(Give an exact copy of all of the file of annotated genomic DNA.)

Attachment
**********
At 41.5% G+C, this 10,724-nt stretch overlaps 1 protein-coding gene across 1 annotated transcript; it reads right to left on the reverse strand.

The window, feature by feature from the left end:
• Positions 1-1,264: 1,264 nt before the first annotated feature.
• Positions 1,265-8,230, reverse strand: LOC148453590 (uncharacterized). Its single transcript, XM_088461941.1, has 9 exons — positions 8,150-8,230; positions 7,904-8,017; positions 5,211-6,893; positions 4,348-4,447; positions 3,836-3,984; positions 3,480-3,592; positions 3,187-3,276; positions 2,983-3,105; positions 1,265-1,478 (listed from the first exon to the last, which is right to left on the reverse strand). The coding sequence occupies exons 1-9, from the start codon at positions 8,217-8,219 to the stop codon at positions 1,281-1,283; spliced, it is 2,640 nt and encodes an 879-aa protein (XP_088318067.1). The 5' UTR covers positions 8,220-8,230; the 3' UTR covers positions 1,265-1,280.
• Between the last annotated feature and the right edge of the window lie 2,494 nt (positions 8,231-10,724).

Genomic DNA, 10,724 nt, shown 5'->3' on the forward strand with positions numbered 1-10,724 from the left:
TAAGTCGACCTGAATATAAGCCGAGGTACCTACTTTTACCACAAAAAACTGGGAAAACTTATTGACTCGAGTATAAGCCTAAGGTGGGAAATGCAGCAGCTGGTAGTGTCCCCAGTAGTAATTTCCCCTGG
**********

At 41.5% G+C, this 10,724-nt stretch overlaps 1 protein-coding gene across 1 annotated transcript; it reads right to left on the reverse strand.

The window, feature by feature from the left end:
• Positions 1-1,264: 1,264 nt before the first annotated feature.
• Positions 1,265-8,230, reverse strand: LOC148453590 (uncharacterized). Its single transcript, XM_088461941.1, has 9 exons — positions 8,150-8,230; positions 7,904-8,017; positions 5,211-6,893; positions 4,348-4,447; positions 3,836-3,984; positions 3,480-3,592; positions 3,187-3,276; positions 2,983-3,105; positions 1,265-1,478 (listed from the first exon to the last, which is right to left on the reverse strand). The coding sequence occupies exons 1-9, from the start codon at positions 8,217-8,219 to the stop codon at positions 1,281-1,283; spliced, it is 2,640 nt and encodes an 879-aa protein (XP_088318067.1). The 5' UTR covers positions 8,220-8,230; the 3' UTR covers positions 1,265-1,280.
• Between the last annotated feature and the right edge of the window lie 2,494 nt (positions 8,231-10,724).

Genomic DNA, 10,724 nt, shown 5'->3' on the forward strand with positions numbered 1-10,724 from the left:
TAAGTCGACCTGAATATAAGCCGAGGTACCTACTTTTACCACAAAAAACTGGGAAAACTTATTGACTCGAGTATAAGCCTAAGGTGGGAAATGCAGCAGCTGGTAGTGTCCCCAGTAGTAATTTCCCCTGG